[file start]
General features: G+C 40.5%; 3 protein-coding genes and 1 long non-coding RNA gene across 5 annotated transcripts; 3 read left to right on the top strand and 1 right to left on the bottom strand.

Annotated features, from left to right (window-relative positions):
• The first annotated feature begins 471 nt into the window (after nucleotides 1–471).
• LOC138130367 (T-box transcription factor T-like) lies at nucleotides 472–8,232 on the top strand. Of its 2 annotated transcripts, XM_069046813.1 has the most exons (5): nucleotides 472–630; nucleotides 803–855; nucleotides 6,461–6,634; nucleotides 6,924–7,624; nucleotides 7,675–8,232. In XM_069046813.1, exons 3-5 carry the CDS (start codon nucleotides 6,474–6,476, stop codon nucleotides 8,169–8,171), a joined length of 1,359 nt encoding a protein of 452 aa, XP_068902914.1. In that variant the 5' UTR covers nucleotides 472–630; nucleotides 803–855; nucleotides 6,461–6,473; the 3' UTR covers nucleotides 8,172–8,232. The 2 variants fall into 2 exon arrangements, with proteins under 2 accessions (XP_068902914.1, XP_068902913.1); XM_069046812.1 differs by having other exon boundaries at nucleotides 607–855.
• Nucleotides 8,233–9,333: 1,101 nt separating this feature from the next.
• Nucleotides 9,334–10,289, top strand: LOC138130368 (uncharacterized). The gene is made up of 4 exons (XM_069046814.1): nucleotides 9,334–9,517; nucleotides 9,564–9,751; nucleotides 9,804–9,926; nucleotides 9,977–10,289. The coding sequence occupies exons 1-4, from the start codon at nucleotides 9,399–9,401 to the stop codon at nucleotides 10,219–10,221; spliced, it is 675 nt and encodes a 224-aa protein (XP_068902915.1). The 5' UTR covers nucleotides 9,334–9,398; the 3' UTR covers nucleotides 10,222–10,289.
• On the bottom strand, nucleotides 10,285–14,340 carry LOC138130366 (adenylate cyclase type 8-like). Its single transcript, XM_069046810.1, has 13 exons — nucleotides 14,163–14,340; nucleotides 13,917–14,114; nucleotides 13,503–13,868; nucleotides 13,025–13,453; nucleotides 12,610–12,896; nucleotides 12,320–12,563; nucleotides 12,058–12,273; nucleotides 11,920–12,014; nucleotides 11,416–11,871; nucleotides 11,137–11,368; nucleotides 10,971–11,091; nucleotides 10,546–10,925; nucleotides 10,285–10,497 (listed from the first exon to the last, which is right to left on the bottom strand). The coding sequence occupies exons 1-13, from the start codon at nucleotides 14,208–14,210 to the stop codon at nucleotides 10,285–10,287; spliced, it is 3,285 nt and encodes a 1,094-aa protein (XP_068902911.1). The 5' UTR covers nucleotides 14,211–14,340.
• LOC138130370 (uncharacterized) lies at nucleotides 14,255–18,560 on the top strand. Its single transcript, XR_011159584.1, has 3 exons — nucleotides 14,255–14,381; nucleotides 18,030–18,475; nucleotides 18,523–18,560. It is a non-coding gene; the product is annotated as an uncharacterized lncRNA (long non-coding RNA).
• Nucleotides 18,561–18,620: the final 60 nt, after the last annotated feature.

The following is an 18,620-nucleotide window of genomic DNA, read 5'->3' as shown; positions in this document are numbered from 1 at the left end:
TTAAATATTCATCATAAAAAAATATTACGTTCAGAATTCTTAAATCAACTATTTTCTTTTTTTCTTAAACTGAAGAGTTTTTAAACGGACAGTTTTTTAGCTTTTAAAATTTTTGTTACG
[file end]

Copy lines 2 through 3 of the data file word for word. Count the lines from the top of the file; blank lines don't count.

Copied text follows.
Annotated features, from left to right (window-relative positions):
• The first annotated feature begins 471 nt into the window (after nucleotides 1–471).